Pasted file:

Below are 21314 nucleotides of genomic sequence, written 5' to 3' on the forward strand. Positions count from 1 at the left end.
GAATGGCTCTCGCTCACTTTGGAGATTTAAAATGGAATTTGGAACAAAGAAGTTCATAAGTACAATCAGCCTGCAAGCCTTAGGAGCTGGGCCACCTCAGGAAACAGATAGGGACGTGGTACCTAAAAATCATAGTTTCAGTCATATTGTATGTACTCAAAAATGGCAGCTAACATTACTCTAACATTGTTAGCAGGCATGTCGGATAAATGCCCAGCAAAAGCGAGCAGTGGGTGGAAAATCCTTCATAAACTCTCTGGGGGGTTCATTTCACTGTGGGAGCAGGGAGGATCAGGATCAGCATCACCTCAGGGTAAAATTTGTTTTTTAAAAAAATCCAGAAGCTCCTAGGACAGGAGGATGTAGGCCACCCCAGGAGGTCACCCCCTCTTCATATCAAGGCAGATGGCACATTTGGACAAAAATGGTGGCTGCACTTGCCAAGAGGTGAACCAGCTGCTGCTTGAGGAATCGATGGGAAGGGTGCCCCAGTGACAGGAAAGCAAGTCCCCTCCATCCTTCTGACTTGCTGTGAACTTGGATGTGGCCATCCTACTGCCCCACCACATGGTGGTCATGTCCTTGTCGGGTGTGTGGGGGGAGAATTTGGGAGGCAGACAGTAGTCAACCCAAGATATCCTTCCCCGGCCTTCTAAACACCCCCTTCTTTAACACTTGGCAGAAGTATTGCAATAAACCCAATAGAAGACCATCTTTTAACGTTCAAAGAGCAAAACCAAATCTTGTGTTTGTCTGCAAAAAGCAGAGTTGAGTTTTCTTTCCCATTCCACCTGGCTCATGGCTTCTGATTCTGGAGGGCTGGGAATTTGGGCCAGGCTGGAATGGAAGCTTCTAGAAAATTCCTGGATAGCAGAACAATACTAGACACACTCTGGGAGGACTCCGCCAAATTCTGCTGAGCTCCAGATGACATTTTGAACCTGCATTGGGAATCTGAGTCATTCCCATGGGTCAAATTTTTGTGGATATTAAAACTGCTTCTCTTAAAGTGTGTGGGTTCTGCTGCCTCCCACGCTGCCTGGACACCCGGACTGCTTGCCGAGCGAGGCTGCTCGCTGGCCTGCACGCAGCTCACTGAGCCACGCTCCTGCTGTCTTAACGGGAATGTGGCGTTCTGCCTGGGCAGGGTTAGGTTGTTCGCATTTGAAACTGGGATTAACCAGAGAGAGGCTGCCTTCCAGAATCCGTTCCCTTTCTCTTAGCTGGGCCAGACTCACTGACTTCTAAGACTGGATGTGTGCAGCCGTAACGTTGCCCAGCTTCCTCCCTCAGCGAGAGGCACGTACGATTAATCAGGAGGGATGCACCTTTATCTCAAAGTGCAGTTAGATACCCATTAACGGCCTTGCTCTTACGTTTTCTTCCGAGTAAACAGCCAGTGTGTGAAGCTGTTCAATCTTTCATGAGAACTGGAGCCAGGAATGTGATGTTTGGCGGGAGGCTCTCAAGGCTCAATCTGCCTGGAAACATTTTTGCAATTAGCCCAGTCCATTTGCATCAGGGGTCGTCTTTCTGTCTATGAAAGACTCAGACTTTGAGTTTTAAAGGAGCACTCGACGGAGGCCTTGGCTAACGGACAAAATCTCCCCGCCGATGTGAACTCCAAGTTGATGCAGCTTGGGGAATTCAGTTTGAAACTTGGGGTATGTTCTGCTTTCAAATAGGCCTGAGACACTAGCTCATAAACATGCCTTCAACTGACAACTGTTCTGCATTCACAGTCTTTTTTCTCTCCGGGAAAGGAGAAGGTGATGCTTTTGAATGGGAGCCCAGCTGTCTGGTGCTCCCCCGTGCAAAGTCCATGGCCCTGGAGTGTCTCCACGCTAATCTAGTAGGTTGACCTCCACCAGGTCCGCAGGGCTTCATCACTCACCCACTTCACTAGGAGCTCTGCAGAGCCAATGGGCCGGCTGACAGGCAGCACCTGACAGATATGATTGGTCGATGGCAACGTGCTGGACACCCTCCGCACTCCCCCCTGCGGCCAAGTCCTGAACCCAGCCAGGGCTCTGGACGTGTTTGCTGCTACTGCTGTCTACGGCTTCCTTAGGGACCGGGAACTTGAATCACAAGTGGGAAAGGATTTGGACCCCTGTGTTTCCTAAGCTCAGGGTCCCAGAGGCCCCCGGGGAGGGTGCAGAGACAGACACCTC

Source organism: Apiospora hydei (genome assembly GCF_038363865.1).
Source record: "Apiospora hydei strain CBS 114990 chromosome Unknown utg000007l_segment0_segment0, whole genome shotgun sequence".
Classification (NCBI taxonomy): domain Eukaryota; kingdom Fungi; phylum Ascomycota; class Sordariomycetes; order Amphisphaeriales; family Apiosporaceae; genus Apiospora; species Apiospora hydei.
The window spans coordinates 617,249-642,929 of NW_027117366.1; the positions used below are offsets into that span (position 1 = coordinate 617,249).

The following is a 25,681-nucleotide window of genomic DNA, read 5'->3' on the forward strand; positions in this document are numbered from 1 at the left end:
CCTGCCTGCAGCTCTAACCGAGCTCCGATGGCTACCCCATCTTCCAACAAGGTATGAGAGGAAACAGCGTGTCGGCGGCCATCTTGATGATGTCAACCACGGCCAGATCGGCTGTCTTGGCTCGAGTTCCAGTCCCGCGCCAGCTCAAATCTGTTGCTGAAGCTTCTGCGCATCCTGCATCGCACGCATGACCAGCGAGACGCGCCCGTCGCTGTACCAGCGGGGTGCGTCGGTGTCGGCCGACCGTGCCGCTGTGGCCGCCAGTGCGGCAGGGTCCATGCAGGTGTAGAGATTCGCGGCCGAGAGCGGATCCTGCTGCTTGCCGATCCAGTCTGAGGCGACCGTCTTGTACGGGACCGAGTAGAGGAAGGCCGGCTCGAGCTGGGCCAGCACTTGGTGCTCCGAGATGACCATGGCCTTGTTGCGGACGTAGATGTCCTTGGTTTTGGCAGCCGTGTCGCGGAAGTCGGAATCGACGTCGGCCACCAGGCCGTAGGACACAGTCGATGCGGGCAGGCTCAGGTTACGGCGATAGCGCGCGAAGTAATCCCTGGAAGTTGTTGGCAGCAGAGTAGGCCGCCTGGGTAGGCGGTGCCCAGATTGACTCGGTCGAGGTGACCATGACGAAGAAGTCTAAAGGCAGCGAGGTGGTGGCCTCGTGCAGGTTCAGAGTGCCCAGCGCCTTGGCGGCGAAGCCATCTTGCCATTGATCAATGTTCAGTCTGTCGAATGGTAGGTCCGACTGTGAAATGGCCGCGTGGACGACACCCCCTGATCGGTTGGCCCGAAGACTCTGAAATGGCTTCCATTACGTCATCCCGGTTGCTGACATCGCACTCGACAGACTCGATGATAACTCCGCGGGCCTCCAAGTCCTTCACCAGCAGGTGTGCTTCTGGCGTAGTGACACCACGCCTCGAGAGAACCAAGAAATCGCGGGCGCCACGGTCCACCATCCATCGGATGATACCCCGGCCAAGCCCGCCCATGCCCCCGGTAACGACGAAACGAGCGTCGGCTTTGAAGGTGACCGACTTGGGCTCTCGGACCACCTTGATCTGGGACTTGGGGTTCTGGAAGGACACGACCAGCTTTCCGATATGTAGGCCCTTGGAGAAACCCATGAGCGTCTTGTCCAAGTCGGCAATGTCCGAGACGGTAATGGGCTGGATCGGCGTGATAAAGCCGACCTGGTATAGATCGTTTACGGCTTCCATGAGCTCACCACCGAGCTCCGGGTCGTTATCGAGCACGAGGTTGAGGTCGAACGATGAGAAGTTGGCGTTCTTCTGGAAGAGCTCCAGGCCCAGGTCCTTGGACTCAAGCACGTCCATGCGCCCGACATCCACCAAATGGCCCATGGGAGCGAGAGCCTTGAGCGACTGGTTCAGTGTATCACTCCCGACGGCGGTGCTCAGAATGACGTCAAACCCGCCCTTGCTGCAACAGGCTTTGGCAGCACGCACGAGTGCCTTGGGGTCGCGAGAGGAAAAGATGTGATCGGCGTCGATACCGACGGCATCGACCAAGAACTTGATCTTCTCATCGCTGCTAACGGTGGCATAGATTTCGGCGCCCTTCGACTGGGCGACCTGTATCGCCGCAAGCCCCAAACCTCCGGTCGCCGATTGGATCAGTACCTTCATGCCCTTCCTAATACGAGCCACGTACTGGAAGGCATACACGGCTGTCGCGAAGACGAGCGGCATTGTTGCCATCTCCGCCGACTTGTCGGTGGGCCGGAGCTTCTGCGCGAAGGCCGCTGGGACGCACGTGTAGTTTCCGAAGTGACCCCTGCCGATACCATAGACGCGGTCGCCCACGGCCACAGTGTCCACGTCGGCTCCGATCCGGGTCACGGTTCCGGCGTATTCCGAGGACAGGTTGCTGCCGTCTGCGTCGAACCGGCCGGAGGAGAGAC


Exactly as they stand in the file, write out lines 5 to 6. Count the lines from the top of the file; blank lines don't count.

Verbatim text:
Classification (NCBI taxonomy): domain Eukaryota; kingdom Fungi; phylum Ascomycota; class Sordariomycetes; order Amphisphaeriales; family Apiosporaceae; genus Apiospora; species Apiospora hydei.
The window spans coordinates 617,249-642,929 of NW_027117366.1; the positions used below are offsets into that span (position 1 = coordinate 617,249).